Mohsin grabs his chance to shine with the bat
Pakistan Under-19s allrounder Hasan Mohsin was named the Man of the Match against Afghanistan Under-19s in Sylhet for his swing-bowling display. Against Sri Lanka Under-19s on Wednesday, Mohsin exhibited his batting prowess too, something he didn't get a chance to do when Pakistan chased low totals in the first two league games.
The side batted first and lost two wickets within nine balls and, despite a comfortable start, suddenly found themselves 70 for 3 in the 20th over. Mohsin is not the most technically correct batsman in the side and neither is he the most elegant. But he is effective, assesses situations well and thinks on his feet. Had it not been for his run-a-ball 86, Pakistan would have probably have been bundled out for much less than 212.
"My approach was to safeguard my wicket as well as keep the runs flowing because our batsmen at the top got out really early," Mohsin said. "So when Umair Masood was playing with me, our discussion was to build a partnership and save our wicket as well."
Mohsin, who also opens the bowling, is primarily a batting allrounder. He has batted at No. 5 so far in the tournament and explains that he prefers the middle order because of a liking for spin.
"I like batting at No. 4 or 5 because I believe I play spinners better," he said. "At whichever position I bat, I always try to pull my team out of difficult situations and do well for them."
In the beginning, Mohsin took his time to get his eye in, despite a drop in the run rate. He made sure he stalled a collapse by seeing through spells of Sri Lanka's left-arm spinners and was on 5 off 19 balls before collecting his first boundary. Once he opened up, he started rotating the strike more easily and soon brought up his fifty off 65 deliveries. He used his hands and supple wrists to target the leg-side boundary initially and it seemed like he didn't prefer the off side much. Soon, however, he was using late cuts and punches, and was finding gaps cleverly with timing and placement.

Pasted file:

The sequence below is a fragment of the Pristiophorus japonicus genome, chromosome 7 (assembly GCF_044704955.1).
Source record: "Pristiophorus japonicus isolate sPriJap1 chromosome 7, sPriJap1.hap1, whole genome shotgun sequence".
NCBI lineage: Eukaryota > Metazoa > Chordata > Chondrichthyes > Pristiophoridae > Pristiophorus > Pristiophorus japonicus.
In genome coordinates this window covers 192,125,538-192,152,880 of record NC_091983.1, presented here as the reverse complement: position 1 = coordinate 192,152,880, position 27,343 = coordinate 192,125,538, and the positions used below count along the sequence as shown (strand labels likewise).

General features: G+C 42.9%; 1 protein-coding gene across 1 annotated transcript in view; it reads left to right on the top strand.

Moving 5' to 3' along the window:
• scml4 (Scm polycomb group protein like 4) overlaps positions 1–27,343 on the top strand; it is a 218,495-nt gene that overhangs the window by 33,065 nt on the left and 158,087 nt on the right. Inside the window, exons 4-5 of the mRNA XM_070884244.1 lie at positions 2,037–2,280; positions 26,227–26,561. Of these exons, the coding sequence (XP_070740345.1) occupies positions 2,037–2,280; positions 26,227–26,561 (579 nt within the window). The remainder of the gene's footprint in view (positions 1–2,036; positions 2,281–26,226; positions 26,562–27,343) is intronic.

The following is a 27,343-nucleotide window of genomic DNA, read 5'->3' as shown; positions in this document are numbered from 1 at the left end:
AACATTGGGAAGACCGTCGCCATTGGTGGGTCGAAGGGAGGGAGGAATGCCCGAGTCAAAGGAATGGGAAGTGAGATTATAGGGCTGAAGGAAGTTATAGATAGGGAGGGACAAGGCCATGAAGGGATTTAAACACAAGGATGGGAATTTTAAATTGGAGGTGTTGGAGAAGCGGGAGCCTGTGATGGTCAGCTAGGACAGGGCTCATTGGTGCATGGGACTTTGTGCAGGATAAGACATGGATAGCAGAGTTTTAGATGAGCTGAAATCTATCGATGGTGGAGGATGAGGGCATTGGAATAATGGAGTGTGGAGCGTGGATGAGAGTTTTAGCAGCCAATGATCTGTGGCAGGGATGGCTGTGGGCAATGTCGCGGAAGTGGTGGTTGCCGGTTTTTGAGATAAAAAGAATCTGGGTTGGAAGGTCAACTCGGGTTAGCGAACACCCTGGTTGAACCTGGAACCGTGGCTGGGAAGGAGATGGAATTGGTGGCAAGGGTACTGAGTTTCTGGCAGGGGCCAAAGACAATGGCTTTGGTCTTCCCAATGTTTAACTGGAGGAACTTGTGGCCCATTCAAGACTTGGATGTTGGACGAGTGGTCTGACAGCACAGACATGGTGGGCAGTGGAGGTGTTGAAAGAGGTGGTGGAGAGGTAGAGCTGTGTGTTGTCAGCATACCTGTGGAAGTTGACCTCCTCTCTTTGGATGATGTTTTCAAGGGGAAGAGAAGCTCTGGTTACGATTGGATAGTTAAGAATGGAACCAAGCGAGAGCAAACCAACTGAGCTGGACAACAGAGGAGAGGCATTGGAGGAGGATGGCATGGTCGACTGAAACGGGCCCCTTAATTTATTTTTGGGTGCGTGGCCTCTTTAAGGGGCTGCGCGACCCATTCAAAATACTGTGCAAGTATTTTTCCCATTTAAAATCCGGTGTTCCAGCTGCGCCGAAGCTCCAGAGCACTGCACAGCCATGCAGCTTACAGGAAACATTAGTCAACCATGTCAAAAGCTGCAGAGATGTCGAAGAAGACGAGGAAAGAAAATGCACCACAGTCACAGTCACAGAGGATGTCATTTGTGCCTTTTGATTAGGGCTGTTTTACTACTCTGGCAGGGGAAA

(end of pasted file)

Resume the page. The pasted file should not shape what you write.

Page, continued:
In the last 10 overs, he unleashed a beautiful inside-out cover drive and surprised everyone in the 47th over with a de Villiers-like scoop from well outside off that got him four runs fine on the leg side. Did he see the fine-leg fielder coming in?
"Yes. The situation was such that I had to, because the field was such," he said. "The fast bowler was bowling and to hit straight wasn't easy. So I thought I'll sit down and [play that shot].
"It was difficult conditions for batting. I was just playing it all on merit."
Mohsin looked at ease against the ambidextrous bowler Kamindu Mendis and said he got over the initial surprise. He scored 12 runs off 12 balls against Mendis and the spinner was soon out of the attack.
"Yes, it was surprising. But for me, left-arm spinners I believe I can play them easily - whether he's bowling an arm ball or break." Would it have troubled Mohsin had Mendis switched to right-arm offspin against him? "No, offspin would've made it easier. Pakistan's wickets are such that we way play spinners well."
Mohsin started out as a batsman and legspinner when his father took him to an academy in Karachi in 2008. Several years later his coach Mohammad Masroor, also the Pakistan team coach right now, advised him to switch from legspin to swing bowling. He was singled out as one of the side's main allrounders by the management before the World Cup.
In his team's successful defence of a below-par score, Mohsin provided the spinners a perfect platform by removing the Sri Lankan openers in his first spell. Some accurate outswingers helped remove Avishka Fernando in his first over and a nagging line to left-handed Kaveen Bandara induced an outside edge in the sixth over to leave Sri Lanka at 21 for 2.
"I always try to bowl line and length, wickets come by themselves," he said. "My aim is always to stay on one type of swing at the start and keep bowling line and length. So when I contain the batsmen, I get a wicket."
Slightly shy, Mohsin opens up once you start talking about his game and tactics. Will he open himself to the world of T20 leagues, such as the PSL? "It is natural that everyone would want to play big cricket. If some team gives me an offer, surely I will play."
Vishal Dikshit is a sub-editor at ESPNcricinfo